What’s Your Protection Profile?
You protect physical assets from security threats. The type and strength of protection you implement is driven by the kind of business or organization, and the type and severity of the threats you face. That new hospital wing—major security is demanded. The dirt lot next to it that you haven’t yet developed: a chain link fence will do. One organization might make the largest investment in protecting keys; others in protecting people; still others in protecting trucks and equipment. Every business touches multiple threat categories, but they’ve each got their focus. Of course, educational institutions have their own set of unique security threats.
Creating Your Own Security Threat Profile
There are many ways to organize, structure and identify a threat profile. We like to think of it as having four threat categories:
- Threats to people
- Threats to information
- Threats to equipment
- Threats to facilities
Each business category has its own general profile, each company or organization within that category has its unique profile and its own protection priorities. Some operations, a corporate campus for instance, prioritize people over equipment, whereas another facility—a power distribution station for instance—has an almost exactly opposite profile. Public sector organizations could bring information to the top of the list, while a penitentiary might make facility protection their number one item.
Sometimes Every Threat Type Is Priority One
And for some, there are no priorities—or more precisely, everything is top priority. Here I’m thinking especially about colleges and universities. They’re threatened on all fronts. They deal with all kinds of security threats, all with the same level of importance and requiring the same level of investment. Their asset protection efforts aren’t focused through a lens, but through a prism.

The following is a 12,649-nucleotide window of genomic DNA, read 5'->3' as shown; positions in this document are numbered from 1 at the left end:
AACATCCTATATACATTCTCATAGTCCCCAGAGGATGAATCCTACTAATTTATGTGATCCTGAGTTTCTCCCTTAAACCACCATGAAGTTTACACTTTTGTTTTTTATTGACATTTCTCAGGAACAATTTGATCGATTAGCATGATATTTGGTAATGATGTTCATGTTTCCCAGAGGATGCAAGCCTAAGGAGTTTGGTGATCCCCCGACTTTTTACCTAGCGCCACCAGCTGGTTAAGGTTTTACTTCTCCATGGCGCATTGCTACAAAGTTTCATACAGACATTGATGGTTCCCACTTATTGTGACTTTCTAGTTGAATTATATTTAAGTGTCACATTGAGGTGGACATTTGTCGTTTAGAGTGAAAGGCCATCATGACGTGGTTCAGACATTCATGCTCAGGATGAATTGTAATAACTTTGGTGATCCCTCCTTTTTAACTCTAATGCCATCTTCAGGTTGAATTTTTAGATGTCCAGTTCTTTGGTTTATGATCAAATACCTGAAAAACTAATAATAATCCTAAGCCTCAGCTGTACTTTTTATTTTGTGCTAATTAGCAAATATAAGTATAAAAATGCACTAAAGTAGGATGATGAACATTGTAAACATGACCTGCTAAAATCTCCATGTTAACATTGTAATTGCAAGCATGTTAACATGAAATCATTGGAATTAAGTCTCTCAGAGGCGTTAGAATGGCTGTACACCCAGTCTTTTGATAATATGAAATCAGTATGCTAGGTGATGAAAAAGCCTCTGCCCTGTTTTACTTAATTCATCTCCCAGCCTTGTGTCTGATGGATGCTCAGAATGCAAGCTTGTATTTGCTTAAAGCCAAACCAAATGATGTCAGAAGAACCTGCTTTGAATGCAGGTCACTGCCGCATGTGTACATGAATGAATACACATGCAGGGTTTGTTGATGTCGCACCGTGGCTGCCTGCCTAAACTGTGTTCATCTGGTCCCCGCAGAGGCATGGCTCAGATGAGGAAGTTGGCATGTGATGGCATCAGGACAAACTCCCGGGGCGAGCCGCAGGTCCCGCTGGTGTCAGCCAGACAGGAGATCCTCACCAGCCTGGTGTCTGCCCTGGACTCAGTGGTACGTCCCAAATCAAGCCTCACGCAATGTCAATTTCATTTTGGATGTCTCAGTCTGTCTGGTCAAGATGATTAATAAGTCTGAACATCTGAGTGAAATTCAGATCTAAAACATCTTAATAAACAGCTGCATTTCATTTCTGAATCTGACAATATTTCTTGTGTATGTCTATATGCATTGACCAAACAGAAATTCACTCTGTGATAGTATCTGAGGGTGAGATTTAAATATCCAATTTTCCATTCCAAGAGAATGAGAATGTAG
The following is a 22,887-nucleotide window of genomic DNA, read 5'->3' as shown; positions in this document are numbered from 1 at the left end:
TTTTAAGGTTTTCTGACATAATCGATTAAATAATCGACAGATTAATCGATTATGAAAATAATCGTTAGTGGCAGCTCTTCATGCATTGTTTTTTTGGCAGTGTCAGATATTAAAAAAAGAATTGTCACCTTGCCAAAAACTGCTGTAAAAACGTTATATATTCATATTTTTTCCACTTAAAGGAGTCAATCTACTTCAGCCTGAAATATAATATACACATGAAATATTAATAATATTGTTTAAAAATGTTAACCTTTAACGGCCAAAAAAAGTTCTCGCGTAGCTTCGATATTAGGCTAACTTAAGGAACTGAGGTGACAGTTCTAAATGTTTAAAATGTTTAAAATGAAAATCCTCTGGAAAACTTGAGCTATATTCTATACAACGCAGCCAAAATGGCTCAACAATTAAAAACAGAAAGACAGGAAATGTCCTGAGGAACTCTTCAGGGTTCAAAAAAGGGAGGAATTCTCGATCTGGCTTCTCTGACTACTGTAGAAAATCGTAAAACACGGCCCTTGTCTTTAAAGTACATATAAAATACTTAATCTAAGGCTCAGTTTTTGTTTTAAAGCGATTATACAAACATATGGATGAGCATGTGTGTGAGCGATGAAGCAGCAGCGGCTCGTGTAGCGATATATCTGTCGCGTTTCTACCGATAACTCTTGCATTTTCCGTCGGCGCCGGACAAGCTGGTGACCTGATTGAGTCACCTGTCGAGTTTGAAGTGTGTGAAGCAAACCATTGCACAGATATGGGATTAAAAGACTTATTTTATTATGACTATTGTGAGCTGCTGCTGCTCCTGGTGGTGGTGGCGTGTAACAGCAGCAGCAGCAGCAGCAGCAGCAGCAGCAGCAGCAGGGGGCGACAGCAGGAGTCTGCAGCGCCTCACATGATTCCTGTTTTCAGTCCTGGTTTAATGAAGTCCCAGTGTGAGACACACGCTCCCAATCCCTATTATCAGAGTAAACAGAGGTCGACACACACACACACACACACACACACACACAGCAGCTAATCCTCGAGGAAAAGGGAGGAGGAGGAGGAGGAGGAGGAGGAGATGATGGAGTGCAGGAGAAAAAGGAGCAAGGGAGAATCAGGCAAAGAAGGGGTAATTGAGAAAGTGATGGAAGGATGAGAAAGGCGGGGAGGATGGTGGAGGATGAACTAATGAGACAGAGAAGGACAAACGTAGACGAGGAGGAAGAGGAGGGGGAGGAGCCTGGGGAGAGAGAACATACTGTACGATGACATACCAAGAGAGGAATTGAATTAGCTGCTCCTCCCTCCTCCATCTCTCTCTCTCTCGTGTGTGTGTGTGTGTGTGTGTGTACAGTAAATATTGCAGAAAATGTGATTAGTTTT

Colleges and universities face all the challenges and fit the threat profile of the most people-heavy organizations. They’re a residential building, a business building, a visitor building, a student building, sometimes a medical building. Universities require the locks, the keys, the guards, the cameras . . . all the tools that are used to help keep people, and their property, safe and secure.
Universities create, store and maintain information that’s as rich and as confidential as that kept by any organization, public or private. That can include health information, financial information, personal information and a good deal more. Universities require the same cyber authentication and defense that’s used for the most data-secure operations.
Using the broadest brush I own, let me divide equipment into two kinds: generalized and specialized. Generalized equipment includes tractors and cherry pickers and earth movers. Specialized equipment includes MRI machines and research systems and extreme computing infrastructures. Universities—particularly those that participate in advanced medical and scientific experiments and studies—have to protect both types of equipment.
Universities have many kinds of facilities: residential units, the campuses themselves, hospitals and laboratories, detention areas, and a good deal more. They require security guards, safe access to common areas (like laundry and game rooms), separate access methods for buildings, power plants and research areas, and more.
Every organization faces multiple types of threat, and most have multiple types of threat protection—including asset lockers, remote locators and guard tour systems; Biometric access devices; driver impairment testing; computer protection mechanism; man traps and more. Understanding your own profile—where you need to focus and where you don’t—is the critical first step towards mapping out your strategic asset protection investment.